WASHINGTON (Reuters) – The economy expanded at a “modest to moderate” pace since mid-April while hiring remained relatively subdued, according to a Federal Reserve report based on discussions with business contacts.
Consumer spending picked up and housing continued to show signs of strength, the Fed’s Beige Book showed. The previous report cited “moderate” growth, so the addition of the word “modest” may hint at some weakening.
BUENOS AIRES (Reuters) – High wheat prices, a government tax rebate plan and expected good weather will prompt Argentine farmers to expand planting of the grain by 40 percent this season compared with the 2012/13 crop year, Agriculture Secretary Lorenzo Basso said on Tuesday.
“The area will be close to 4.5 million hectares, for sure,” Basso told the Reuters Latin America Investment Summit.
BUENOS AIRES (Reuters) – Argentina is pursuing U.S. environmental approval to export biodiesel more easily to that market and revitalize a local industry in “crisis” due to trade problems with the European Union, Argentina’s main biofuels chamber said on Monday.
The head of the chamber, known by its Spanish acronym Carbio, spoke to the Reuters Latin America Investment Summit on Monday.
BALTIMORE (Reuters) – An improving U.S. housing market suggests it is time for the Federal Reserve to stop aiming its stimulus at the real estate sector, Richmond Fed President Jeffrey Lacker said on Wednesday.
“When you look at housing market conditions, I think you could make the case that we should be getting out of mortgage-backed securities,” Lacker told reporters after a speech.
WASHINGTON (Reuters) – With the U.S. inflation rate about half of the Federal Reserve’s 2.0 percent target, the central bank is facing a major test and some experts wonder whether it will eventually need to ramp up its already aggressive bond buying program.
The Fed cut official interest rates effectively to zero in late 2008 during the financial crisis. Since then, it has bought more than $2.5 trillion in bonds to bolster an anemic economic recovery and speed up the decline in unemployment.
WASHINGTON (Reuters) – The Federal Reserve’s debate over U.S. monetary policy could begin to shift away from the prospect of reducing stimulus toward a discussion about doing more, given the signs of economic weakness and slowing inflation.
But policymakers are not there yet.
At a two-day meeting that wraps up on Wednesday, the Fed is widely expected to maintain its monthly purchases of $85 billion in bonds to support an economic recovery that is nearly four years old but still too weak for the job market to truly heal.
CHACABUCO, Argentina, April 24 (Reuters) – Sales of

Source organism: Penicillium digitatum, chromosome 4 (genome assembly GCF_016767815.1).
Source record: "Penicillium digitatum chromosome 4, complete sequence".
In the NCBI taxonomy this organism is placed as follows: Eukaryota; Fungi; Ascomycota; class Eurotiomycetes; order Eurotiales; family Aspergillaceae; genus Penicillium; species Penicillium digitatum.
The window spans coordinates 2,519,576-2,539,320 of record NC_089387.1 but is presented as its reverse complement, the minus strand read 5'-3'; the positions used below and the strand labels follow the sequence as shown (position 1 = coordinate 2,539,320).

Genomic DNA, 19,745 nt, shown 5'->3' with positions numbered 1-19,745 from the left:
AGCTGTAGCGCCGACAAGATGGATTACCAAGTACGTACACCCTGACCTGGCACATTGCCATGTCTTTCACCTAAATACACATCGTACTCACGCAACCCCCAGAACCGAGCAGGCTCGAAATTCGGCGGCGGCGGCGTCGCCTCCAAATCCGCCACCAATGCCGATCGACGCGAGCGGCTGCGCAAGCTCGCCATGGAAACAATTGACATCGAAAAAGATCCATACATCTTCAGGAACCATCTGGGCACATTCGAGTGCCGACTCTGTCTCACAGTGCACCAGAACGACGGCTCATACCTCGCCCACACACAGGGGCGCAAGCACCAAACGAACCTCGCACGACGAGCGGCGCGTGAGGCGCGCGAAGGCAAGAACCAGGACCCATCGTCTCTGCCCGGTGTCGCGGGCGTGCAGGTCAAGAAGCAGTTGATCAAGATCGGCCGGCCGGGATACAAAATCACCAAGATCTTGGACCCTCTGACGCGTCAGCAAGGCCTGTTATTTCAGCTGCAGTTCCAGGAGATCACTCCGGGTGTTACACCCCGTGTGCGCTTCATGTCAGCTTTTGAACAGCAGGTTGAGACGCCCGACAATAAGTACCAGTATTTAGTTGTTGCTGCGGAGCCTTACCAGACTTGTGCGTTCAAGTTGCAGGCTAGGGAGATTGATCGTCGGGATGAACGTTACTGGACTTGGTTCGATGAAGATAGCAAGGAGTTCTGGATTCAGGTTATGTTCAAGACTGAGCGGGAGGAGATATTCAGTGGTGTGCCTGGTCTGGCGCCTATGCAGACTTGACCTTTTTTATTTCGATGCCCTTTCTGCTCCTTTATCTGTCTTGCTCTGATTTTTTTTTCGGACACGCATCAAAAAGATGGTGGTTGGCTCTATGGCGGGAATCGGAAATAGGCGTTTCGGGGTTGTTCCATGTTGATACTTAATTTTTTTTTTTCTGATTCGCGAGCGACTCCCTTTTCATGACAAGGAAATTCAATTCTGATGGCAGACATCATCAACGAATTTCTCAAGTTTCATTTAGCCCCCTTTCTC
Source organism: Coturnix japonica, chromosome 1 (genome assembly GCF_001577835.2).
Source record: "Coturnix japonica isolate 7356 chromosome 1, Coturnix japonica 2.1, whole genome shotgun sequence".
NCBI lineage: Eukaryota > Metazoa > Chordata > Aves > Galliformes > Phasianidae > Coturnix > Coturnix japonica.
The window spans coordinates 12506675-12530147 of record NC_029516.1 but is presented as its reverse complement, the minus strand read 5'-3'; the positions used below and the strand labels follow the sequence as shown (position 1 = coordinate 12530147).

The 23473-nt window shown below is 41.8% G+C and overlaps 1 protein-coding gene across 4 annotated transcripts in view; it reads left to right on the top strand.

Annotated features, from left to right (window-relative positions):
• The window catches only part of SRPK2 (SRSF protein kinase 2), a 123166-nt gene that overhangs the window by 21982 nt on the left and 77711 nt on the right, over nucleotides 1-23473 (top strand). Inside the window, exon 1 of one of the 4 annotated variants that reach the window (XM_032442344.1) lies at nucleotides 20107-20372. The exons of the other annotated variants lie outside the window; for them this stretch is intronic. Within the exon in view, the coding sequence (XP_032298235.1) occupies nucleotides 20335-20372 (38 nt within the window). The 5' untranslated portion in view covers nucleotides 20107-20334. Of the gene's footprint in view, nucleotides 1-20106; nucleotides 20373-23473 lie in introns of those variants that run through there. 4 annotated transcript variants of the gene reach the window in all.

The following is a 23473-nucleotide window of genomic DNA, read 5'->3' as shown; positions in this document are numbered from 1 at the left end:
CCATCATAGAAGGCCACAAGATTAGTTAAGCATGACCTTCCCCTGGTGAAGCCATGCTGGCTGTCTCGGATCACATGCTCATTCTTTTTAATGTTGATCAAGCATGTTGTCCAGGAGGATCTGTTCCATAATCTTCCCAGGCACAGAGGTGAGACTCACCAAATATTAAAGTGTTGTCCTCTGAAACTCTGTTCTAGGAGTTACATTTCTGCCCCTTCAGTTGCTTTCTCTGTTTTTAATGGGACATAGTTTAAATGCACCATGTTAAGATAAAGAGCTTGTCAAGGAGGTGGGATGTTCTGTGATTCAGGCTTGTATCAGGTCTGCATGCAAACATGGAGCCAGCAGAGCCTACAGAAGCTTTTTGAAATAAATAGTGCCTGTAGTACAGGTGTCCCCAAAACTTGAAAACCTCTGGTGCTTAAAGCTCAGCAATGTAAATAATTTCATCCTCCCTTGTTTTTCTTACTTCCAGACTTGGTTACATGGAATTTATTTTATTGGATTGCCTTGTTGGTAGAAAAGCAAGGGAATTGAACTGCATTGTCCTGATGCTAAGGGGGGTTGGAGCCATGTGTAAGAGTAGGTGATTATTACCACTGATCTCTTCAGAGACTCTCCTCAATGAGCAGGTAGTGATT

Argentine soybeans are lagging this season due to expectations
for higher world prices later and to domestic financial
uncertainty that has prompted farmers to save in beans rather
With world food demand on the rise, growers in the Pampas
grains belt are filling their silos with soy rather than
converting their crops into pesos, a currency that hit a new
all-time low in informal trade this week.
WASHINGTON, April 18 (Reuters) – Europe’s monetary union is
no longer in question as it was last year, French Finance
Minister Pierre Moscovici said on Thursday, even though the
continent’s economic struggles continue.
“There is still an economic crisis in Europe, it is a crisis
of insufficient growth. There is no longer a crisis of the euro
zone,” Moscovici said, adding that the European Central Bank’s
pledge to do whatever it takes to safeguard the single currency
had been a big help.
WASHINGTON (Reuters) – The Federal Reserve’s policy of communicating future intentions on interest rates helps support employment and economic growth, Fed Vice Chairwoman Janet Yellen said on Tuesday.
Yellen told an International Monetary Fund conference that she still believes the Fed’s stimulus efforts should be conducted within the context of a flexible inflation target, pushing back against the notion that central banks must rethink their mandates.
, April 10 (Reuters) – It is too soon for
the Federal Reserve to begin considering a tapering or halt of
its bond-buying stimulus program, Atlanta Fed President Dennis
Lockhart said on Wednesday.
“A lot of focus on that at the moment is maybe a bit
premature,” Lockhart told reporters during a press briefing on
the sidelines of an Atlanta Fed conference. “We have to wait and
watch how the data come in and see how the economy evolves.”